The union between Ford Motor Company and Carroll Shelby turned out to be the perfect combination to establish the bases of what should be -in the sixties- a high-performance North American sports vehicle: the Mustang GT 350 and the GT 350 R, its iconic racing brother.
It was the sixties and Lee Iacocca – at that time, vice president of Ford Motor Company – asked the great Carroll Shelby to develop a Ford Mustang fastback with a view to competing in one of the divisions of the Sport Car Club of America (SCCA). where GM ran with its Corvette model. Once the deal closed, Ford shipped several units to Shelby’s California facility to begin modifications. The Mustangs arrived without glass, heating, upholstery or insulation. Plexiglas windows and aluminum and fiberglass panels were installed to reduce overall weight. The battery was relocated to the trunk.
The engine was powered by a 4800 cc V8 powered (known as “K-Code”) that initially delivered 271 hp. It was fitted with an Autolite 4100 carburettor, a new overhead cam, modified intake and exhaust manifolds, and modified lubrication system by fitting a new aluminum sump with breakwater and higher flow oil pump. Thanks to all this, the power climbed up to 305 hp at 6000 rpm.
The stock Toploader gearbox was replaced by an aluminum-cased Borg Warner T-10M gearbox with stacked ratios to prevent rev drop between gears, while the differential was a Ford nine-inch self-locking. The front disc brakes were Kelsey-Hayes and the rears used larger diameter bells corresponding to the Galaxie model. It was fitted with drawbars, adjustable Koni shocks and larger diameter anti-roll bars.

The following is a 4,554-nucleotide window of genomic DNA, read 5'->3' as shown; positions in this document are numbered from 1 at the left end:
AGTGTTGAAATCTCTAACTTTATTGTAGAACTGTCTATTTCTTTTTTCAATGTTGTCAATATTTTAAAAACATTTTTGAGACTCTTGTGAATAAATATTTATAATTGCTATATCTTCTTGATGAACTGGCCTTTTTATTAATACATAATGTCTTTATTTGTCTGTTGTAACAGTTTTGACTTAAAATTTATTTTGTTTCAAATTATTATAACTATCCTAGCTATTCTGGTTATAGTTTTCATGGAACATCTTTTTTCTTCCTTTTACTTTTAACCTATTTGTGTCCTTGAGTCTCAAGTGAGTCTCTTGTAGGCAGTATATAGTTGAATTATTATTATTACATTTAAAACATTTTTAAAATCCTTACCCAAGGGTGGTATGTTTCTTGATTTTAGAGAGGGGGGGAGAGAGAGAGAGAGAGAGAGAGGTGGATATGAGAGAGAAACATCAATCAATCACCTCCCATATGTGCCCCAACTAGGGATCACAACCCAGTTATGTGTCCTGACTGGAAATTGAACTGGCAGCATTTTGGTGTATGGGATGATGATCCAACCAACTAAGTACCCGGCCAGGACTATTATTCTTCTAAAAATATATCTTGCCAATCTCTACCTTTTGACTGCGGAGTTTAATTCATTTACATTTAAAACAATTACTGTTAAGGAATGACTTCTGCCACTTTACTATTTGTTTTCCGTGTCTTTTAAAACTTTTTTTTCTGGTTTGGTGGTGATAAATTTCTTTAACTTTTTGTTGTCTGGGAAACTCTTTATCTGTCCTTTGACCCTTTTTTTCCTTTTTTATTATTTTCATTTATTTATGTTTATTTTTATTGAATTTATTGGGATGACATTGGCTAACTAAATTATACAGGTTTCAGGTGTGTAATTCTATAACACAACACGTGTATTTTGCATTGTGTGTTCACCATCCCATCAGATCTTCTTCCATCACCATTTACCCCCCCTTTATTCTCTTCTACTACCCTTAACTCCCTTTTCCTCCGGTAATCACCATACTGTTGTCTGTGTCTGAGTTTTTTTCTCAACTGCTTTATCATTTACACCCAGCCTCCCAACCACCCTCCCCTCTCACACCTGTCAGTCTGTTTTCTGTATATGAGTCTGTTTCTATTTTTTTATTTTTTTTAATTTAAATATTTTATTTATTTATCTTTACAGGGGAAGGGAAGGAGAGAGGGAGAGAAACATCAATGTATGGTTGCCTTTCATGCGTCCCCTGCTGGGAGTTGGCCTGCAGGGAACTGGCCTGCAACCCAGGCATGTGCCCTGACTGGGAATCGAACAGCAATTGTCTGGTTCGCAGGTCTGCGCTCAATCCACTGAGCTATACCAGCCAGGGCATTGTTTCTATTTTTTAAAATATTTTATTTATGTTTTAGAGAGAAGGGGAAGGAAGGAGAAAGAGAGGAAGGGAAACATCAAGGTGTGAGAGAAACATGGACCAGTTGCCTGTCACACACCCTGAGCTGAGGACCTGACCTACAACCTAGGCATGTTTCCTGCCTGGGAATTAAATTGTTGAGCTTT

The GT 350 quickly became a formidable competitor within the reach of anyone who could afford it, but it wasn’t a true race car. In order to obtain the necessary homologation, Shelby separated a batch of thirty-six GT 350 to transform them into GT 350 R. This very small series was clearly intended for professional competition. Power was scaled to 350 hp through the use of a flat-design engine block, polished cylinder head, Holley four-barrel carburetor, high-rise aluminum intake manifold, unrestricted direct exhaust manifold and system, and a oil cooler to cool the impeller. In the passenger compartment, a roll cage with four supports, competition seats and complete needle instruments for all engine functions were mounted. The wheel arches were enlarged to allow the use of American Racing Torq Thrust 15 x 7-inch tires, and the original fuel tank was replaced with another that held 136 liters. Shelby managed to reduce the weight of the GT 350 R enormously: it weighed just 1,150 kilos and was capable of reaching 100 km/h from a standstill in just 5 seconds. As his creator once said: “My name is Carroll Shelby and performance is my business.” How can you not believe him after having created such a beast on wheels?
The Mustang GT 350 R prototype was driven by Ken Miles and turned out to be the first Shelby Mustang to win a race. In a competition held in Texas, he was immortalized in a photo where he is seen with the car completely detached from the asphalt, a fact that earned him the nickname “the flying Mustang.” In 2020, one of these cars was auctioned for USD 3.85 million, thus becoming in one of the most expensive Mustang in history.